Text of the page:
That's probably why the teachers got chased in a closet as well - even if they were physically capable of subduing the kid, it wouldn't look good in court if the brat got any bruises or injuries if someone tried to wrestle and subdue him.
     
  22. taf2002

    taf2002 Texas slumlord

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    I agree. It can be very dicey for a non-family member to touch a child. The mother says the pepper spray was too much, but she would be the 1st one screaming police brutality if the police had picked him up & taken the stick away from him.
     
  23. danceronice

    danceronice Corgi Wrangler

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    Play on the whole "Everyone is a special snowflake--unique!" And people who buy into this tend to think rules don't apply them. I'm sure he's been told he's got a disorder and nothing is his fault.
     
  24. FigureSpins

    FigureSpins New Member

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    I don't know why this was the solution. He doesn't have an aide with him. He's a nice kid, very smart, but has special needs for taking tests. Do I as the parent of another student have the right to challenge this solution? I honestly don't know and I'm leery of being called insensitive, but really, my kids should be learning in school, not twiddling their thumbs for long periods of time.

    This teacher only gives out homework after DH and I have a conference with her and ask about homework. That lasts two weeks and then there's no homework until the next parent:teacher conference. I think she's milking this "take your time" situation so she doesn't have to teach. One of other kids in the class (who is a gossip) says she reads magazines and shushes them until the boy finally finishes.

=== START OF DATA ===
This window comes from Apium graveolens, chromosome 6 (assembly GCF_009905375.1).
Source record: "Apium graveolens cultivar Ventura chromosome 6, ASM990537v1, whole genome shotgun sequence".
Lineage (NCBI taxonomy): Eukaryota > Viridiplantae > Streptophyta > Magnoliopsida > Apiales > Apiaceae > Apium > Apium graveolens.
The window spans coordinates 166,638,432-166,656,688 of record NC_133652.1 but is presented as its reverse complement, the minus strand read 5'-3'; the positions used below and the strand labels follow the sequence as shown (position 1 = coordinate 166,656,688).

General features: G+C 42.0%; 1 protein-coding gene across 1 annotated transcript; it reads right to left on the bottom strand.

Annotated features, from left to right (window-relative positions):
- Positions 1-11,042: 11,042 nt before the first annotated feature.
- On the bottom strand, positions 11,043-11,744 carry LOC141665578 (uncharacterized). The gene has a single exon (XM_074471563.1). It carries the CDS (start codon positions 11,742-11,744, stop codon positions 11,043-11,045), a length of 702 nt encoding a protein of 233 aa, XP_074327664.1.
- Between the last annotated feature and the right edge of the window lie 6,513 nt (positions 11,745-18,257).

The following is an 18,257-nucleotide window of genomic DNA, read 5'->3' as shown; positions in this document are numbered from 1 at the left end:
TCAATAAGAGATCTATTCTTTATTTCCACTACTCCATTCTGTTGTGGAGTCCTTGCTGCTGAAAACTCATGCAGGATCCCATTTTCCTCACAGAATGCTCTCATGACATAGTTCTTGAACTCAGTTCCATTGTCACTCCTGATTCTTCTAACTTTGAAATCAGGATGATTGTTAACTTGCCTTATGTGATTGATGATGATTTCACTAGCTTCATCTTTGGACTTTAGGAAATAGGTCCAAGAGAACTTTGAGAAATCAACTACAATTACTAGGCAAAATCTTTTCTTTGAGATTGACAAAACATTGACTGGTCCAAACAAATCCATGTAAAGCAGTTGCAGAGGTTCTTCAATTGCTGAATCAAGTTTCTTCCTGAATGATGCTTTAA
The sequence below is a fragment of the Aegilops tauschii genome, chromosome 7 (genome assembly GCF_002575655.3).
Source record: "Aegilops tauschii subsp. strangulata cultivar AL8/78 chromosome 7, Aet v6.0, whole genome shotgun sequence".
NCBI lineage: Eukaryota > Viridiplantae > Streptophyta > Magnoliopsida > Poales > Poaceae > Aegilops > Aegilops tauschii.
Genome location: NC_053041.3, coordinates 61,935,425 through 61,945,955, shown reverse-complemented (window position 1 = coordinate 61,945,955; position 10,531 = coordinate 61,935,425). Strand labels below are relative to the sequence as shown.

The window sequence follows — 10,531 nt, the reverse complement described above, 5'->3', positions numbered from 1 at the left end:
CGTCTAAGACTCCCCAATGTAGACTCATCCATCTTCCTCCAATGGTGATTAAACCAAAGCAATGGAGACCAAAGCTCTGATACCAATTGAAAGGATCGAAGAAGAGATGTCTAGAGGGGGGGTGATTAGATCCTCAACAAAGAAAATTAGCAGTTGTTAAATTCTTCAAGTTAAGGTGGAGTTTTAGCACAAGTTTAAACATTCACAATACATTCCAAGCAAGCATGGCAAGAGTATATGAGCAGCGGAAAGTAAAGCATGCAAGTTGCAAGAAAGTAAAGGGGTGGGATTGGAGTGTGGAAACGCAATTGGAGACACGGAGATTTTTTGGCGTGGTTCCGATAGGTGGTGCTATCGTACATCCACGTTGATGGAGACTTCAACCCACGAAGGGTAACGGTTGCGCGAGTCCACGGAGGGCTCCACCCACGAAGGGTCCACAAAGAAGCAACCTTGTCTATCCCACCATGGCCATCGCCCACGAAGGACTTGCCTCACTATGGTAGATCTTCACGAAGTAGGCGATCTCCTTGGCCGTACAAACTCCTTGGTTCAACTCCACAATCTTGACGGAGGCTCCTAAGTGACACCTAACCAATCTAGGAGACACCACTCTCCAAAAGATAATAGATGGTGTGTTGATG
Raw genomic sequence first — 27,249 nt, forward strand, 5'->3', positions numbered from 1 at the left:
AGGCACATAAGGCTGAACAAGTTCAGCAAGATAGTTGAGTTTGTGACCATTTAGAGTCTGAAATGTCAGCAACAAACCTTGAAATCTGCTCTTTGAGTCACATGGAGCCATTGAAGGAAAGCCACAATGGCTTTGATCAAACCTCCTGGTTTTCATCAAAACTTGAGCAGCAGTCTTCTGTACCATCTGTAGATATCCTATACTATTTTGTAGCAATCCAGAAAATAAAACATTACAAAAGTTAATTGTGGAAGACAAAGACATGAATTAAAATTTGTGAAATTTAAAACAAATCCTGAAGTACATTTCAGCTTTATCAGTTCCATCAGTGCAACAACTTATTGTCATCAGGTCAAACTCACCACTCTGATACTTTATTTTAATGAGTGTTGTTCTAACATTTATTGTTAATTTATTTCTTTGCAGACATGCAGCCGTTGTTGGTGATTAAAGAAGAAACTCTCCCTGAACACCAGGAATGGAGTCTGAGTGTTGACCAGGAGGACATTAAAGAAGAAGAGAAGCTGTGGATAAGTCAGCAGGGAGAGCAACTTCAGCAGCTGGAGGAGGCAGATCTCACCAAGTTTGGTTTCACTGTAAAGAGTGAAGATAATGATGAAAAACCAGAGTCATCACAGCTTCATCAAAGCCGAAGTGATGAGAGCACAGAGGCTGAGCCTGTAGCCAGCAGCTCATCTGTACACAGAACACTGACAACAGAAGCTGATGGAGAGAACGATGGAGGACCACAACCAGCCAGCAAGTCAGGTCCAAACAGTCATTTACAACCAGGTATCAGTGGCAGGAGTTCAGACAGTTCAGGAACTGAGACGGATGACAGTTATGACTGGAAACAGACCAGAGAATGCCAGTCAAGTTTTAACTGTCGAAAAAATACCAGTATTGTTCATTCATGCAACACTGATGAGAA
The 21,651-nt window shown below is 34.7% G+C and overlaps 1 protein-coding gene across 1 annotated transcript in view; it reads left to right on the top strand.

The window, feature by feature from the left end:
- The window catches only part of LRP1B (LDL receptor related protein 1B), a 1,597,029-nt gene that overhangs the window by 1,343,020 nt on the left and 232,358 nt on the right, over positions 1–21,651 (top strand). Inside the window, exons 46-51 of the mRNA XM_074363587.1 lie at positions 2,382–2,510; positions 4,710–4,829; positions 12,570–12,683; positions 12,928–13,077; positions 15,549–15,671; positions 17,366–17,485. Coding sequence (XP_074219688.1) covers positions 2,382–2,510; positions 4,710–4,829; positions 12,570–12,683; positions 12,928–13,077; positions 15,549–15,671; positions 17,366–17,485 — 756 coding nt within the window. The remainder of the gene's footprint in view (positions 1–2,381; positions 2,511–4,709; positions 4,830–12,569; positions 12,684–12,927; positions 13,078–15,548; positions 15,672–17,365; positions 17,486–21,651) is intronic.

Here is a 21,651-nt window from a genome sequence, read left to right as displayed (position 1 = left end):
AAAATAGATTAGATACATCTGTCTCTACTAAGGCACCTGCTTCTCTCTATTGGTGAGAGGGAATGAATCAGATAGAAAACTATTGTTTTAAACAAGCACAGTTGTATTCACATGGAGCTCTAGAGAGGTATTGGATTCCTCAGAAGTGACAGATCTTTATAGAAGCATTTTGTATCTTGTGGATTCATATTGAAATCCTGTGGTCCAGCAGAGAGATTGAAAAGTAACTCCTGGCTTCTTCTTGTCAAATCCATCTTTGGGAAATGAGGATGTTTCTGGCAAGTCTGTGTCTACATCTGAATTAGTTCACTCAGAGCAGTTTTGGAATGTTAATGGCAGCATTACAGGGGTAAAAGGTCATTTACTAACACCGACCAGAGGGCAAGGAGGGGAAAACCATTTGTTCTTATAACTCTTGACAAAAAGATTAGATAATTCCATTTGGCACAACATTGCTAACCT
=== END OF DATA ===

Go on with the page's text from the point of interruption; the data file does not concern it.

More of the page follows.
There's a new principal coming in (the old one retired suddenly on 2/28) so I'll see if that changes anything with her classroom/homework. My kids are going to be in the same class with him for another year because they're in the same honors class for english and math.
     
  25. agalisgv

    agalisgv Well-Known Member

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    Sounds like it to be honest. Not only does it cheat your children out education time, it makes the boy stand out more from his peers--not a good integration plan.

    Would it be possible to transfer to another class? I ask because it sounds like the teacher is trying to get out of work, and that won't change even if the accommodation plan is altered. You could (and probably should) talk to the principal about it though.
     
  26. FigureSpins

    FigureSpins New Member

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    A transfer's not an option: there's only one "honors" class for the grade level. They're allegedly doing high school work. It makes me wonder what they could be doing if they weren't playing the waiting game and not being assigned homework. I know this teacher wasn't supposed to be their math teacher, but the original person hired for September wasn't certified properly for the high school math, so she had to take over the class. I guess she's burned out or ticked off. Whenever we talk to her, she's all sunshine and flowers, emphatic that they're all doing so well, but I don't think that's really the case.